Coastal erosion can be described as the removal of beach or dune sediment, or the weathering of rocks by wave action and currents, tidal currents or drainage. Coastal erosion and change is generally slow and constant over time, with the exception being large storm and associated swell events, which cause extensive coastal erosion.
Long period swell associated with winter storms in the Western Cape has the greatest erosive effect, due to the deeper orbital motion of water particles in waves, which cause increased wave set-up and run-up along beaches and increases the amount of sediment that can be held in suspension.
Causes of coastal erosion
Climate change will likely cause an increase in the intensity and frequency of coastal storms, and with associated sea-level rise cause an increase in coastal erosion, increasing the risk to human life and the natural and built environments. The extent of coastal erosion is generally dependent on four factors:
- Geology and geomorphology of the coastline
- Sediment type
- Wave climate (period, height and direction)
- Nearshore bathymetry (especially coastline gradient)
It usually has three, often simultaneous, results:
- Loss of coastal land and damage or destruction to any structure in the vicinity.
- Destruction of coastal dunes which act as natural sea defence mechanisms.
- Destruction of any artificial sea defences.
Coastal erosion occurs as a result of storms removing sediment from the normal swell beach profile, forming a storm beach profile. Storm beach profiles generally have gentler gradients as a result of eroded material often being removed from the berm and beach face and deposited in offshore bars. Following a storm event the beach profile is out of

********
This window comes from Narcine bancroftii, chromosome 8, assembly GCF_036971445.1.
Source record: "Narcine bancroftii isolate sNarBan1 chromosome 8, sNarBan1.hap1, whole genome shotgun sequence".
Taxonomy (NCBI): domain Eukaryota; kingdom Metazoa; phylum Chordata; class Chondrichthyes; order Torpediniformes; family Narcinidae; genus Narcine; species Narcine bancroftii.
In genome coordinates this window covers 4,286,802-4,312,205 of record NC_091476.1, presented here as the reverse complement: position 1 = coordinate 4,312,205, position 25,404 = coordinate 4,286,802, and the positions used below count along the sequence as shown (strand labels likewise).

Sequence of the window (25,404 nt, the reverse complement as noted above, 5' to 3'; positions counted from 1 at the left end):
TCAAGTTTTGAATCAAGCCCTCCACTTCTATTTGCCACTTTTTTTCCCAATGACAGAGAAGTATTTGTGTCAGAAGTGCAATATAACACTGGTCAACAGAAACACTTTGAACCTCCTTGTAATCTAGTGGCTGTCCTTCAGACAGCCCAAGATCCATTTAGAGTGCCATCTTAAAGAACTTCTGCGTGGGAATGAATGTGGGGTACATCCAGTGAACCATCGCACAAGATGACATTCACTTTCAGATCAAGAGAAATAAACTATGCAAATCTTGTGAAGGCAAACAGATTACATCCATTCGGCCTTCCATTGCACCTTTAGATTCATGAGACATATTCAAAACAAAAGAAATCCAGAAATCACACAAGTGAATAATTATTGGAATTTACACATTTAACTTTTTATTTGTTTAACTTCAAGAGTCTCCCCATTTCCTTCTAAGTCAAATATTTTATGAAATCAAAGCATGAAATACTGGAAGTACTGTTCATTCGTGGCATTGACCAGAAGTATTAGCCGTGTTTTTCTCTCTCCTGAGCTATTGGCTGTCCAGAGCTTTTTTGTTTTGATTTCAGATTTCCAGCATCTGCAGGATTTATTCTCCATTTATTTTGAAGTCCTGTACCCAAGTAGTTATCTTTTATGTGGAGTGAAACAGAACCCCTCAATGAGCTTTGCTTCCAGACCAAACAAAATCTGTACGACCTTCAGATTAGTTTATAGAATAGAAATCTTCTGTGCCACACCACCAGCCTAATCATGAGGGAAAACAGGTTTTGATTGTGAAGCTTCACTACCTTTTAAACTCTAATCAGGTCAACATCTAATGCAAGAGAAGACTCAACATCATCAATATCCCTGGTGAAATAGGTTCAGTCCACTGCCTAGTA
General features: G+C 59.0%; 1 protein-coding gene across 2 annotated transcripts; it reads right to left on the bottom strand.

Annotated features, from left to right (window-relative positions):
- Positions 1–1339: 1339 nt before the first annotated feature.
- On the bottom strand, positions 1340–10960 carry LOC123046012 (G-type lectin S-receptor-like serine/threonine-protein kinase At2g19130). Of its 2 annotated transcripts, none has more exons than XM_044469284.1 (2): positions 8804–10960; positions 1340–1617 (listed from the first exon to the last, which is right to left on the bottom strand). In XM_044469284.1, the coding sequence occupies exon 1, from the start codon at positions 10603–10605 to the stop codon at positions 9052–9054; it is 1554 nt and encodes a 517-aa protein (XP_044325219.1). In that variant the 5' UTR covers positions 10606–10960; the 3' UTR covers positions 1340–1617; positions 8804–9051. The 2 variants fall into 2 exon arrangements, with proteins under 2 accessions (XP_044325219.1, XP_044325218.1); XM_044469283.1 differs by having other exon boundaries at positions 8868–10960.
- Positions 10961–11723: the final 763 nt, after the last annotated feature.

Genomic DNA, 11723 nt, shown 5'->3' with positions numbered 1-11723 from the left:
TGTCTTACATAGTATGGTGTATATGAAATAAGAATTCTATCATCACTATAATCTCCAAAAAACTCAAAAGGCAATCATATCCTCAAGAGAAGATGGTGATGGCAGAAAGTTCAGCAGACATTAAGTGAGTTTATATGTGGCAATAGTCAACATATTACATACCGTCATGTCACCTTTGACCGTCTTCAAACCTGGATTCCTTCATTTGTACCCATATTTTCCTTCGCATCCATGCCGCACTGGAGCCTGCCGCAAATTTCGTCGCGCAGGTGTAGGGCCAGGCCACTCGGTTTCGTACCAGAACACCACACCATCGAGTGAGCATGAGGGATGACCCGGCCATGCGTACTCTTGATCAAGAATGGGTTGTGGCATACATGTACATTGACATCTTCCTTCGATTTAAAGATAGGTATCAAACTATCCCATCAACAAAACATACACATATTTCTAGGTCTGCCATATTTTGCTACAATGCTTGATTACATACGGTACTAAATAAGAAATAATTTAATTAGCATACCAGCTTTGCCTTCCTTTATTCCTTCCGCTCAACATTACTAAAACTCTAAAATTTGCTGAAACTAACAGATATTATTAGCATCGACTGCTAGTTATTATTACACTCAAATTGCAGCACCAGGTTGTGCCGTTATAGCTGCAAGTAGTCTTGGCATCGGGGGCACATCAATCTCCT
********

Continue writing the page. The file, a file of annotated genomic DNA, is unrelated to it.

equilibrium, and attempts to return to its original swell profile shape and position. However, reduced sand availability (often as a result of human development within the coastal zone) prevents beach building from happening, and even normal, constructive waves cause further coastal erosion.
A South African example of coastal erosion
The March 2007 storm event along the KwaZulu-Natal (KZN) coastline resulted in approximately 4 000 000 m³ of sand being eroded from the coastline, which is equitable to nine years worth of sediment (approximately 460 000 m³ per annum of sand is transported along the KZN coast by longshore drift).
Building too close to the coastline
Coastal erosion can cause significant problems if people build too close to the coast. Beaches move constantly, and naturally oscillate between periods of erosion and accretion (onshore collection of beach sediment). Sometimes these fluctuations reach extremes. Extreme fluctuations are only ever a problem when humans develop buildings or infrastructure too close to the coast.
Coastal hazards occur when dynamic coastal movements interact with static human resources that we have placed along the coast. Places where coastal sand-dunes occur are also under threat as human interference has disrupted their natural “migratory” cycles. Coastal cliff failure can occur in a number of ways from slumping to large block failures. The coastal cliffs along many parts of our coast are slowly eroding.
By drafting your own Family Emergency Plan and identifying all your risks, including those hazards affecting your own environment, you can make a positive contribution to preparedness.